review - November 2018
"There’s a creepy, illusory feel which keeps the audience guessing whether or not we can trust our eyes"Jamie Lloyd’s Pinter at the Pinter season has been serving up the late playwright’s works in complimentary palettes: grouped by themes of memory, for example, or politics. If there’s a link between Moonlight and Night School, the pair of plays that make up Pinter Four, perhaps it’s the patriarch’s grasp for control. We see the men of the household in both instances trying to claw at the last vestiges of authority, whether that’s ownership of his bedroom (Night School) or the conditions of his death (Moonlight). In both, night-time provides the element of the unknown: it is the cover under which secret goings-on are housed, such as the mysterious school teacher’s late activities, and it is the unknowable darkness of the ultimate sundown that awaits a dying man.
In Moonlight, a father prattles on at his wife from his deathbed, raking over old affairs but always harking back to the same complaint: why aren’t his children here beside him in his final hours? Other figures share the same space; which of them are real but elsewhere, and which are simply figments of his imagination?
The script’s comedy, of which there is much, offers brief respite from the cold starkness of the deathbed but is perhaps not given enough room to flex under Lyndsey Turner’s staid direction. Soutra Gilmour’s highly naturalistic set fits the primary scene, but the tangle of other ‘elsewhere’ scenes playing over it heighten the confusion of an already elusive script.
Where the set and direction succeed, however, is with the ever so faint figures in doorways emerging into the light. There’s a creepy, illusory feel to these moments which keeps the audience guessing whether or not we can trust our eyes.
Isis Hainsworth is brilliant as a little girl lost (the couple’s absent daughter), played with pitiable vulnerability. Brid Brennan is a study of brittle tolerance as the wife and mother.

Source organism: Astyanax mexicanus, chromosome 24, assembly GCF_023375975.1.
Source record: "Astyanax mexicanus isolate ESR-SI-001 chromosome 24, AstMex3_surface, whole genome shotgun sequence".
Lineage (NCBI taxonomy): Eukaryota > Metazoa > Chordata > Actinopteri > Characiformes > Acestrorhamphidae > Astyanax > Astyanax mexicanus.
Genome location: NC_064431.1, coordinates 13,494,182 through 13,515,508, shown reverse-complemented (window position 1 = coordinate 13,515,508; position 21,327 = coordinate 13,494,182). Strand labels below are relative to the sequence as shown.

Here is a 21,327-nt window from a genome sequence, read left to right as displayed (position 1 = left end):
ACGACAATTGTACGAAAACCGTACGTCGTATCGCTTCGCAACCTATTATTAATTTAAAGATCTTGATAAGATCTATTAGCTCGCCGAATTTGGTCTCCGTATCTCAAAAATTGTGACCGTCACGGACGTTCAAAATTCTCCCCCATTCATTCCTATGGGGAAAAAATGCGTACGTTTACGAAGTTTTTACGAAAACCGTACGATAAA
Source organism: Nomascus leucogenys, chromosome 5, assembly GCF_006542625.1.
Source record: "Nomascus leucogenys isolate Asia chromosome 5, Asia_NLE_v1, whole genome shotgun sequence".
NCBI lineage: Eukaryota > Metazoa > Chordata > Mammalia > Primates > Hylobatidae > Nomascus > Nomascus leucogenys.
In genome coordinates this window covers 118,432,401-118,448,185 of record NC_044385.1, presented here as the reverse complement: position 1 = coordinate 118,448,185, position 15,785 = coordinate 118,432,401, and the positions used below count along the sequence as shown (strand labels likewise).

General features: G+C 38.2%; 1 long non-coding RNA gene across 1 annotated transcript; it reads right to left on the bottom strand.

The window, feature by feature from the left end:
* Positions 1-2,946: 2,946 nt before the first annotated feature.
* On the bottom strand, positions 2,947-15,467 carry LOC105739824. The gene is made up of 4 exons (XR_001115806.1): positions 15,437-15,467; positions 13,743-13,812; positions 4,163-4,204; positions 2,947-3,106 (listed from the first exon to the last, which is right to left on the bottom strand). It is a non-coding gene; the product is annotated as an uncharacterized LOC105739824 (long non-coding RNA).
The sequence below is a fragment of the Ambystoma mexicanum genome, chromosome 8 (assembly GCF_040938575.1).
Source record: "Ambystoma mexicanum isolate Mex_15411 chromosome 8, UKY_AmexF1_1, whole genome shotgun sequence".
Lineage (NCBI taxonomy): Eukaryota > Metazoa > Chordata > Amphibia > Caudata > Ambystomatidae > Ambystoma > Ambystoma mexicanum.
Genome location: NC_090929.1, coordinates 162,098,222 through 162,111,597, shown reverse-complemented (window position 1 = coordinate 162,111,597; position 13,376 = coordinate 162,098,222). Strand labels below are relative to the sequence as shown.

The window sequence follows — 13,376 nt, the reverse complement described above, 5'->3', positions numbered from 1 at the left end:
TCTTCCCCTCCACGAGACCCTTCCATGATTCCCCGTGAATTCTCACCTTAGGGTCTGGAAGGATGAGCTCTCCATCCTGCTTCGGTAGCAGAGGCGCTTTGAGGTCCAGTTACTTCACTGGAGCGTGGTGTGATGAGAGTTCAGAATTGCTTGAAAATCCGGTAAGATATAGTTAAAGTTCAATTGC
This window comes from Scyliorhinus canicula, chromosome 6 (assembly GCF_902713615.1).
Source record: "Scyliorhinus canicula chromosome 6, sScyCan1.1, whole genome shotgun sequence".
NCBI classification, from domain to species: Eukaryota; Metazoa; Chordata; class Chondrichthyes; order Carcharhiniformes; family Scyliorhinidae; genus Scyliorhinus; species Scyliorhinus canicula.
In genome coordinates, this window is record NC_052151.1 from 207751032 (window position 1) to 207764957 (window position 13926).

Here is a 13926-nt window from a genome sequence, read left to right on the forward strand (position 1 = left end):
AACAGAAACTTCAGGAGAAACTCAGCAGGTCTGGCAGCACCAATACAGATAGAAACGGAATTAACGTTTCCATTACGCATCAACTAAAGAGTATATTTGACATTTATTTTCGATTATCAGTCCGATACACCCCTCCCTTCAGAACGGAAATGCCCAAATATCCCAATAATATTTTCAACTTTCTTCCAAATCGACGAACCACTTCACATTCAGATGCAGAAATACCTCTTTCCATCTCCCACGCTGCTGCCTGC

Night School offers a very different aesthetic under Ed Stambollouian’s direction. The revolving stage used in Pinter Three is brought into play, the entire stage is opened up and a drum kit dominates from centre upstage. This is the tale of an East End boarding house and seedy nightclubs; of a young chap fresh out of prison and the enigmatic young woman who has moved into his old room.
The whole piece is accompanied by drummer Abbie Finn’s bold percussion, which punctuates, anticipates and underlines each turn of the plot. The effect is at times harsh and foreboding, at others exuberant or farcical.
The highlight here is the comedy coupling of Brid Brennan and Janie Dee, the ageing aunts who run the boarding house. They’re wonderfully batty, preoccupied with peddling rock cakes and eavesdropping behind doors.
Moonlight / Night School offers a chance to experience two eras of Pinter; they were written in 1993 and 1960 respectively. There’s humour, there’s darkness and you can be sure that nothing is what it seems. And who knows when they’ll next be in the hands of such a stellar ensemble?
Reviewed by Laura Foulger
10 November 2018, Harold Pinter Theatre